For a generic presentation about mediation architectures, click . [Gio's Mediation Architecture presentation].

The first step in developing a mediation architecture for training feedback is to isolate the mediators from lower level data sources and from higher level user interface and application code. The role of mediators as reusable middleware is shown in Figure A-1.

The MIFT mediation architecture combines plug-in components at three levels:

* User interfaces that accept information from mediators and provide a standard set of display options.

* Mediators that use scenario-based knowledge to analyze, transform, query, and present simulation results. Each mediator is a relatively small component. Domain experts extend the analysis functionality by adding domain knowledge to mediators or by plugging in additional mediators.

* Wrappers that are changed to connect MIFT with the output formats of additional simulators.

Interfacing to MIFT

The current MIFT user interface is built on Web browsers since most users are soon likely to be familiar with a browser. The MIFT user interface can run at any location that supports Web browsing; the user does not have to download all the simulation data. An innovation of the user interface is that it is designed to display information received from mediators in varying formats so that new mediators can be added without requiring that a new scripts be written to display the information from each new mediator.

We propose to use standard knowledge exchange and communications protocols based on KIF/KQML so that mediators can work with data from multiple sources and supply information that is reusable in multiple roles.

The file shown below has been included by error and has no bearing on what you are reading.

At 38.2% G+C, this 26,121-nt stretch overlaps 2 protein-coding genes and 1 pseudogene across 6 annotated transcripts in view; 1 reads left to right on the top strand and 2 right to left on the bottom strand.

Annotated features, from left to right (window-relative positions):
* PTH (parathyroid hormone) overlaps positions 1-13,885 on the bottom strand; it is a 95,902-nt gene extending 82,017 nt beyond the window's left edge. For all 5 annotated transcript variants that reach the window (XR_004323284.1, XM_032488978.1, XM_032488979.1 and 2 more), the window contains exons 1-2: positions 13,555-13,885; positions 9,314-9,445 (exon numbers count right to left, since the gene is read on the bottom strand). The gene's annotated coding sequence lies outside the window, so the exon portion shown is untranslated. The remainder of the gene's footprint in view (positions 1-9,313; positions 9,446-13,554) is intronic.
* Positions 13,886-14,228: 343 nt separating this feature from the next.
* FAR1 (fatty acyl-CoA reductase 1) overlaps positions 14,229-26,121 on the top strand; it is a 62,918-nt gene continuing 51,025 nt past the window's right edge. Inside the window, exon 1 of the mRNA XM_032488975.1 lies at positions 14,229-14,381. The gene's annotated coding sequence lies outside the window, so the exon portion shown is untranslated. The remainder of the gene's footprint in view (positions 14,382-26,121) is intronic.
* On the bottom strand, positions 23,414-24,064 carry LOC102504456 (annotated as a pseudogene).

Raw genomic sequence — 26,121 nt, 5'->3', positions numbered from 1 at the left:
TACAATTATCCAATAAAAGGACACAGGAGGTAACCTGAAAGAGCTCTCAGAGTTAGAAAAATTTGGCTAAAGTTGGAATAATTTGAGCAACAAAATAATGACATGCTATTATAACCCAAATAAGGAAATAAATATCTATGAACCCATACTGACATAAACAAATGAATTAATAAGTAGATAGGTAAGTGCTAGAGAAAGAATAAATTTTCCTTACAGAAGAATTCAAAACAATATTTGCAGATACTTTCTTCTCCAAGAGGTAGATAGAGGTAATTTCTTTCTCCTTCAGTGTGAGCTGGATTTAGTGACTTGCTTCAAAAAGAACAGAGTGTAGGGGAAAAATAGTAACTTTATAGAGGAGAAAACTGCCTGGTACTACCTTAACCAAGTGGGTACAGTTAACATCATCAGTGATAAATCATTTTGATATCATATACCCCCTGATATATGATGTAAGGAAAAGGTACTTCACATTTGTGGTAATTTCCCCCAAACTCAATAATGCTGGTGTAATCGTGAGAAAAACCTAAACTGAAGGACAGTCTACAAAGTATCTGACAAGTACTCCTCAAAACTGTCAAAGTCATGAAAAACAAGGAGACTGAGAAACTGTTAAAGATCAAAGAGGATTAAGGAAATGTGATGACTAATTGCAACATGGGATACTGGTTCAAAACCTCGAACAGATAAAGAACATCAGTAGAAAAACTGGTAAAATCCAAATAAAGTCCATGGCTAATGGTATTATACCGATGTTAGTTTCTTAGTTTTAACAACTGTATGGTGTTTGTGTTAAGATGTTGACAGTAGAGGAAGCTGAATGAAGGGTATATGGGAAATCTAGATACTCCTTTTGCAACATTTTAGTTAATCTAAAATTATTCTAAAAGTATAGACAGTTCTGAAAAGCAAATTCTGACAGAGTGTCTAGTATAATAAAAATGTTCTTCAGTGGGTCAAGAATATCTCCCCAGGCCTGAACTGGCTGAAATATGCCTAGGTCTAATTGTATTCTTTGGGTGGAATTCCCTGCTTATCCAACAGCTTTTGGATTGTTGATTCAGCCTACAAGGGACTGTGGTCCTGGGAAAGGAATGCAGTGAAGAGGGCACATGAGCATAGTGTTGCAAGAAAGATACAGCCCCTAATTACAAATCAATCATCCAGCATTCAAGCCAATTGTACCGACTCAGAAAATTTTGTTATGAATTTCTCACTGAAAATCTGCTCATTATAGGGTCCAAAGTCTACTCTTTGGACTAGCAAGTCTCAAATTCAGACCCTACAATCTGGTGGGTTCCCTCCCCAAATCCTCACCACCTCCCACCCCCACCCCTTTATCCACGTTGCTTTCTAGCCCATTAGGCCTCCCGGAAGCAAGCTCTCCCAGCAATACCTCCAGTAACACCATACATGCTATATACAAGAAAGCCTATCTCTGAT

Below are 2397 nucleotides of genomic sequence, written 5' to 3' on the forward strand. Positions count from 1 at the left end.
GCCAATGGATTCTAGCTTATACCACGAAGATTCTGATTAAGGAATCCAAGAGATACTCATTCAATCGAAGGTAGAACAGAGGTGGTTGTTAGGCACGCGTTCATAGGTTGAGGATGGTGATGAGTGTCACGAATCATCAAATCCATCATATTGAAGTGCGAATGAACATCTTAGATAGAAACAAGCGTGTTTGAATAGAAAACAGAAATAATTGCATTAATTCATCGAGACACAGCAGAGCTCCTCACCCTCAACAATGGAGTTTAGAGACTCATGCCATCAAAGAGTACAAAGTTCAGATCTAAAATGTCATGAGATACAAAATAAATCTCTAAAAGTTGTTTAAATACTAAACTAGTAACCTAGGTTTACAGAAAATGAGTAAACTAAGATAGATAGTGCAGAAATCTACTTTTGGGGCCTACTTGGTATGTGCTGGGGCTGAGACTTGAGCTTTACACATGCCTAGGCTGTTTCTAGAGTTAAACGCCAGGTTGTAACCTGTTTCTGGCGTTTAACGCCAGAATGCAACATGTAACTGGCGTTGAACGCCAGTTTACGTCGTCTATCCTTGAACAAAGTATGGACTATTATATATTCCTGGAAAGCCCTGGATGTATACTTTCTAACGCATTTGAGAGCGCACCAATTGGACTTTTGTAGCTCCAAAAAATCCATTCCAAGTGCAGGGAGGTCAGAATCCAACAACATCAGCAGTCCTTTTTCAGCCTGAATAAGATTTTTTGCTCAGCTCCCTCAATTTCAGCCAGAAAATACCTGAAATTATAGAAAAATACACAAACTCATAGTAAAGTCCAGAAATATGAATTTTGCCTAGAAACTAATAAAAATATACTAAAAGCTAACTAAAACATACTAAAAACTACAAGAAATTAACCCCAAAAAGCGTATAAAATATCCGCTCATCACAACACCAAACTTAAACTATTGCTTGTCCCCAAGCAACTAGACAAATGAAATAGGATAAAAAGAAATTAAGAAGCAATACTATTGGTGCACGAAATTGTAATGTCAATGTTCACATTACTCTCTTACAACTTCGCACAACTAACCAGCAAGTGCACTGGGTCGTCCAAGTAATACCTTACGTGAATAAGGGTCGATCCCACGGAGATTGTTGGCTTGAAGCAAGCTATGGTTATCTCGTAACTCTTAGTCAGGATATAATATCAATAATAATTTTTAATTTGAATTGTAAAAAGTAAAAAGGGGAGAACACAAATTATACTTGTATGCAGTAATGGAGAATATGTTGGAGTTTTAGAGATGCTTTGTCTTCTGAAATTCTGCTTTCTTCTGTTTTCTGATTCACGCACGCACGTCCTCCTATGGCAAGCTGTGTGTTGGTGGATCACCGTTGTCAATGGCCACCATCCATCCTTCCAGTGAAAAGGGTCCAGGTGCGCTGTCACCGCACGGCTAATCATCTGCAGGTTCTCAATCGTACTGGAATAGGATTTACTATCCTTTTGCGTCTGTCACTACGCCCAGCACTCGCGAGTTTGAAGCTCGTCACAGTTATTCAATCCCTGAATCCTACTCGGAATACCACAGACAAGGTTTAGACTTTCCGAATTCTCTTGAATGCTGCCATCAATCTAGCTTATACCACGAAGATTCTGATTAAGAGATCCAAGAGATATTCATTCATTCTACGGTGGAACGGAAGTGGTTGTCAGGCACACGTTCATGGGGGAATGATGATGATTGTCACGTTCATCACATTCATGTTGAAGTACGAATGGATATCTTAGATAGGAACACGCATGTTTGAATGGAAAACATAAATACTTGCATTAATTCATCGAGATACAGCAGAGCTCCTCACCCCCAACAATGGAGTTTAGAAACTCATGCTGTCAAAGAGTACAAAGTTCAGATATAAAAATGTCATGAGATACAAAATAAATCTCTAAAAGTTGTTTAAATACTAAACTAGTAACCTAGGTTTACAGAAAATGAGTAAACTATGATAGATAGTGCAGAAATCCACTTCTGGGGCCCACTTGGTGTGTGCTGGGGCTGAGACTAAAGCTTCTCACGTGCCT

A key benefit of mediators for military training applications is that they avoid each simulation program having to build from scratch and maintain a separate set of analysis and feedback software packages.

Mediators interact with each other through the standardized knowledge exchange and communications protocols. The implements elements of the first three levels of the mediation hierarchy shown in Fig. A-2. The lower level mediators perform standard accumulations, selections, and analyses on the data sources. They provide their results both to user interface code and to higher level mediators. We had to implement these lower level mediators first to provide a basic level of functionality for the higher level mediators. The third level of mediators, for which there are illustrative examples implemented in the current demonstration, use knowledge of the training scenario so that O/Cs and trainees can obtain feedback about how well specific scenario tasks have been performed. These mediators allow users to obtain specific feedback without having to understand the structure of the underlying data. Our planned fourth level of mediators will use domain-specific models about the exercise, the scenario, and causal relationships in the exercise to analyze the data for its probable significance and automatically call the users' attention to what it perceives as the more relevant exercise results.

Figure A-2: Mediators support multiple applications of feedback.

Within each level of the mediation hierarchy shown in Figure A-2, multiple mediators may collaborate to produce the desired results. The collaboration among mediators at the same level is well described.

It is useful to think of mediators as composed of three parts as illustrated in Figure A-3:

Figure A-3: Typical mediators are a combination of components that interface to data sources, represent domain knowledge, and draw inferences from the internally represented data and knowledge.

1. Data sources are converted into object instances over which inferences can be performed.

2. Knowledge about the application domain is maintained in declarative representations.

3. An inference engine processes the knowledge and data sources to produce higher level knowledge that is passed to other mediators or to the user interface in a standardized form.

This page and related demo are maintained by David Maluf.